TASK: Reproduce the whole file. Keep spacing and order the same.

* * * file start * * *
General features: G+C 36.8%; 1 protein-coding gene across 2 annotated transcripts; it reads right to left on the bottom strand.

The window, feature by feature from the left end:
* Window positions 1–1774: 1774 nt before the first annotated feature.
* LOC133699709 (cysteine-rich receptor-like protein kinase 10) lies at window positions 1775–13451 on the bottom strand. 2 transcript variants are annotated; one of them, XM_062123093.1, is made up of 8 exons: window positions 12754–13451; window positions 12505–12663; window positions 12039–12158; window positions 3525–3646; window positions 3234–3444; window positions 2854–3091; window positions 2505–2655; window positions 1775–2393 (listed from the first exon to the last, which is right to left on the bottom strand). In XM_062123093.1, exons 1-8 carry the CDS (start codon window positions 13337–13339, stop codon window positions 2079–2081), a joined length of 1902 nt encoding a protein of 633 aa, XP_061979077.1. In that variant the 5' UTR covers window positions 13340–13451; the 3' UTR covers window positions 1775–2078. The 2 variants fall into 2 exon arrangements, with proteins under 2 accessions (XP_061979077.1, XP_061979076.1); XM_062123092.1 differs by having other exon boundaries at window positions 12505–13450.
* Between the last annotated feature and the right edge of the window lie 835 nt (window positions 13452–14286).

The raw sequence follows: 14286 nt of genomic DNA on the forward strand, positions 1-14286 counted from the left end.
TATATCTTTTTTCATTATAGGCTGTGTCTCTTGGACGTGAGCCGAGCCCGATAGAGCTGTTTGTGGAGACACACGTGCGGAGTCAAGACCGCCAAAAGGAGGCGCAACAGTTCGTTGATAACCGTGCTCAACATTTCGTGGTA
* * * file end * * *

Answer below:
General features: G+C 36.8%; 1 protein-coding gene across 2 annotated transcripts; it reads right to left on the bottom strand.

The window, feature by feature from the left end:
* Window positions 1–1774: 1774 nt before the first annotated feature.
* LOC133699709 (cysteine-rich receptor-like protein kinase 10) lies at window positions 1775–13451 on the bottom strand. 2 transcript variants are annotated; one of them, XM_062123093.1, is made up of 8 exons: window positions 12754–13451; window positions 12505–12663; window positions 12039–12158; window positions 3525–3646; window positions 3234–3444; window positions 2854–3091; window positions 2505–2655; window positions 1775–2393 (listed from the first exon to the last, which is right to left on the bottom strand). In XM_062123093.1, exons 1-8 carry the CDS (start codon window positions 13337–13339, stop codon window positions 2079–2081), a joined length of 1902 nt encoding a protein of 633 aa, XP_061979077.1. In that variant the 5' UTR covers window positions 13340–13451; the 3' UTR covers window positions 1775–2078. The 2 variants fall into 2 exon arrangements, with proteins under 2 accessions (XP_061979077.1, XP_061979076.1); XM_062123092.1 differs by having other exon boundaries at window positions 12505–13450.
* Between the last annotated feature and the right edge of the window lie 835 nt (window positions 13452–14286).

The raw sequence follows: 14286 nt of genomic DNA on the forward strand, positions 1-14286 counted from the left end.
TATATCTTTTTTCATTATAGGCTGTGTCTCTTGGACGTGAGCCGAGCCCGATAGAGCTGTTTGTGGAGACACACGTGCGGAGTCAAGACCGCCAAAAGGAGGCGCAACAGTTCGTTGATAACCGTGCTCAACATTTCGTGGTA